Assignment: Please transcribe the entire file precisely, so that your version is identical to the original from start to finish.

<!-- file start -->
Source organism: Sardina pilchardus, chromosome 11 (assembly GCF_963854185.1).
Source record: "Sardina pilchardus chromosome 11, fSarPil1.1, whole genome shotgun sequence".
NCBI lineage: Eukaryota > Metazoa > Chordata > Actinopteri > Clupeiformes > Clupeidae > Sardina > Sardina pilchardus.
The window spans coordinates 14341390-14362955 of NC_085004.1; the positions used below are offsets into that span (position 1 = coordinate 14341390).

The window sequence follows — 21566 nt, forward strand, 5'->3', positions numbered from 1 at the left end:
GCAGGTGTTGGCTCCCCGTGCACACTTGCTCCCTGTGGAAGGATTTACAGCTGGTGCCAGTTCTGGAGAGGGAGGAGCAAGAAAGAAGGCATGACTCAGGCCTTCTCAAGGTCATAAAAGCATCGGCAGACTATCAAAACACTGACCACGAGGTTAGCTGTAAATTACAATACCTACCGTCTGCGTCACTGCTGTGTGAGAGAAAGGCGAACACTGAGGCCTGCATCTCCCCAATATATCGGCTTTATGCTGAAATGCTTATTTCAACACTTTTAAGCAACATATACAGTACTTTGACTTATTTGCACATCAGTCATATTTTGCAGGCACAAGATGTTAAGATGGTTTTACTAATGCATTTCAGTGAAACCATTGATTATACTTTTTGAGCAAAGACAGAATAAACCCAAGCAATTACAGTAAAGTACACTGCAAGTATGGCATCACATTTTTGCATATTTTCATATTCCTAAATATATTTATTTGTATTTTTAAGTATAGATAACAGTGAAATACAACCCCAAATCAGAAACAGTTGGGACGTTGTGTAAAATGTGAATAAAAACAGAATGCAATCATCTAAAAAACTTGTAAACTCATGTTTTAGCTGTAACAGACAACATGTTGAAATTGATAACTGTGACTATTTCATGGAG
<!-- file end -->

Source organism: Sardina pilchardus, chromosome 11 (assembly GCF_963854185.1).
Source record: "Sardina pilchardus chromosome 11, fSarPil1.1, whole genome shotgun sequence".
NCBI lineage: Eukaryota > Metazoa > Chordata > Actinopteri > Clupeiformes > Clupeidae > Sardina > Sardina pilchardus.
The window spans coordinates 14341390-14362955 of NC_085004.1; the positions used below are offsets into that span (position 1 = coordinate 14341390).

The window sequence follows — 21566 nt, forward strand, 5'->3', positions numbered from 1 at the left end:
GCAGGTGTTGGCTCCCCGTGCACACTTGCTCCCTGTGGAAGGATTTACAGCTGGTGCCAGTTCTGGAGAGGGAGGAGCAAGAAAGAAGGCATGACTCAGGCCTTCTCAAGGTCATAAAAGCATCGGCAGACTATCAAAACACTGACCACGAGGTTAGCTGTAAATTACAATACCTACCGTCTGCGTCACTGCTGTGTGAGAGAAAGGCGAACACTGAGGCCTGCATCTCCCCAATATATCGGCTTTATGCTGAAATGCTTATTTCAACACTTTTAAGCAACATATACAGTACTTTGACTTATTTGCACATCAGTCATATTTTGCAGGCACAAGATGTTAAGATGGTTTTACTAATGCATTTCAGTGAAACCATTGATTATACTTTTTGAGCAAAGACAGAATAAACCCAAGCAATTACAGTAAAGTACACTGCAAGTATGGCATCACATTTTTGCATATTTTCATATTCCTAAATATATTTATTTGTATTTTTAAGTATAGATAACAGTGAAATACAACCCCAAATCAGAAACAGTTGGGACGTTGTGTAAAATGTGAATAAAAACAGAATGCAATCATCTAAAAAACTTGTAAACTCATGTTTTAGCTGTAACAGACAACATGTTGAAATTGATAACTGTGACTATTTCATGGAG